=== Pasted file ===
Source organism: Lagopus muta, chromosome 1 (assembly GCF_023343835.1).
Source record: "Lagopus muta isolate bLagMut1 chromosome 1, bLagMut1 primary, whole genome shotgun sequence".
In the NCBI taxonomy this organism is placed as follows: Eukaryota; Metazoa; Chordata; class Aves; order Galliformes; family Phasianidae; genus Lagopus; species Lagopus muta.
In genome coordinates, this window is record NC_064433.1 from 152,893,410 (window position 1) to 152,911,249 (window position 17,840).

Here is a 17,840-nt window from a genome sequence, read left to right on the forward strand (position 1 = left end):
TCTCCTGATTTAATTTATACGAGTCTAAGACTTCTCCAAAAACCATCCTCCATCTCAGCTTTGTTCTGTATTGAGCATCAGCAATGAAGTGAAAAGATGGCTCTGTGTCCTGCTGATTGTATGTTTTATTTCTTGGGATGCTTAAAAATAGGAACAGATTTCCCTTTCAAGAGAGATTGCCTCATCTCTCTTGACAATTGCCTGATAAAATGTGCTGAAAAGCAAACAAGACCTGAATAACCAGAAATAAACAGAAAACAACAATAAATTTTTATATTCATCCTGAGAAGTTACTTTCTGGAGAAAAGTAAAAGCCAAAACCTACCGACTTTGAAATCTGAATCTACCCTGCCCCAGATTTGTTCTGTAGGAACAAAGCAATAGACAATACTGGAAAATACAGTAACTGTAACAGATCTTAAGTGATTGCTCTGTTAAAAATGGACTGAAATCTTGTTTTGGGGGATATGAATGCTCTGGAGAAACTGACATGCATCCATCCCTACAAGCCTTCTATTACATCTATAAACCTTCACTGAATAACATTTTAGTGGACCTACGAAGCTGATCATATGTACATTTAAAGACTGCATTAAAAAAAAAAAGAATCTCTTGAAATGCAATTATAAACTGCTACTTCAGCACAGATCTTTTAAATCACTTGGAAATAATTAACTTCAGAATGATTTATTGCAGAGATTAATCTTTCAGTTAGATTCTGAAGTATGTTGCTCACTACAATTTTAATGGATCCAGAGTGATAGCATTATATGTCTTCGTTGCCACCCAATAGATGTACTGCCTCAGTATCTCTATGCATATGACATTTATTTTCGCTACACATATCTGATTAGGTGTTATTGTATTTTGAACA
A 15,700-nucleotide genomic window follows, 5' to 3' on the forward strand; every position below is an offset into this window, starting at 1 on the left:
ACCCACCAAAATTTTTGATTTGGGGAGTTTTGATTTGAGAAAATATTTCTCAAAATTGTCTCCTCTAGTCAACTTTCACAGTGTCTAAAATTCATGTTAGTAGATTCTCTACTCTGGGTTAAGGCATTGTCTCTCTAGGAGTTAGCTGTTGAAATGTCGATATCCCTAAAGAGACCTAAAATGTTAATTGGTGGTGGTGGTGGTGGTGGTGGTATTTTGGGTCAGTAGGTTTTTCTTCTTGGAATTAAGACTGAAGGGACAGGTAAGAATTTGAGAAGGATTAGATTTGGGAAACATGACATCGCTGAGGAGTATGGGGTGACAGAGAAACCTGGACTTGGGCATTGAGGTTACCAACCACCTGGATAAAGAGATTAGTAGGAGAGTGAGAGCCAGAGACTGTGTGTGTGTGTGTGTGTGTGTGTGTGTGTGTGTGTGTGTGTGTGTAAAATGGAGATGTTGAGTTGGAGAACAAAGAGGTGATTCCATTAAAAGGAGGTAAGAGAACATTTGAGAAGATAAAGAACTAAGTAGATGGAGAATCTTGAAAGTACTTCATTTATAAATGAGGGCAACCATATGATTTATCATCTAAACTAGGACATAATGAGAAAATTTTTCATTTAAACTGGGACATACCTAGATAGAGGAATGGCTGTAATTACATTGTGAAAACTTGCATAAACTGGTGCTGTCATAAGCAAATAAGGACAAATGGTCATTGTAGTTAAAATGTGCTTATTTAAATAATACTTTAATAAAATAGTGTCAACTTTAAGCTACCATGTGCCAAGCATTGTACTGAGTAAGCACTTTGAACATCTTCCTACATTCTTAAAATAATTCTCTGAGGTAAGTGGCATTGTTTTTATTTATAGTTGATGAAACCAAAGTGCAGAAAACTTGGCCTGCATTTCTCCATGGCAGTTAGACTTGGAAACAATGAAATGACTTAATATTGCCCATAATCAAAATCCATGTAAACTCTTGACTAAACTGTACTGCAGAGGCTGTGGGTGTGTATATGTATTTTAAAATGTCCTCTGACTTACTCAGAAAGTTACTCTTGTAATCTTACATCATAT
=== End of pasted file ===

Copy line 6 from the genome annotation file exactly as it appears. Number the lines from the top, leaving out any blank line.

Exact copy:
TCTCCTGATTTAATTTATACGAGTCTAAGACTTCTCCAAAAACCATCCTCCATCTCAGCTTTGTTCTGTATTGAGCATCAGCAATGAAGTGAAAAGATGGCTCTGTGTCCTGCTGATTGTATGTTTTATTTCTTGGGATGCTTAAAAATAGGAACAGATTTCCCTTTCAAGAGAGATTGCCTCATCTCTCTTGACAATTGCCTGATAAAATGTGCTGAAAAGCAAACAAGACCTGAATAACCAGAAATAAACAGAAAACAACAATAAATTTTTATATTCATCCTGAGAAGTTACTTTCTGGAGAAAAGTAAAAGCCAAAACCTACCGACTTTGAAATCTGAATCTACCCTGCCCCAGATTTGTTCTGTAGGAACAAAGCAATAGACAATACTGGAAAATACAGTAACTGTAACAGATCTTAAGTGATTGCTCTGTTAAAAATGGACTGAAATCTTGTTTTGGGGGATATGAATGCTCTGGAGAAACTGACATGCATCCATCCCTACAAGCCTTCTATTACATCTATAAACCTTCACTGAATAACATTTTAGTGGACCTACGAAGCTGATCATATGTACATTTAAAGACTGCATTAAAAAAAAAAAGAATCTCTTGAAATGCAATTATAAACTGCTACTTCAGCACAGATCTTTTAAATCACTTGGAAATAATTAACTTCAGAATGATTTATTGCAGAGATTAATCTTTCAGTTAGATTCTGAAGTATGTTGCTCACTACAATTTTAATGGATCCAGAGTGATAGCATTATATGTCTTCGTTGCCACCCAATAGATGTACTGCCTCAGTATCTCTATGCATATGACATTTATTTTCGCTACACATATCTGATTAGGTGTTATTGTATTTTGAACA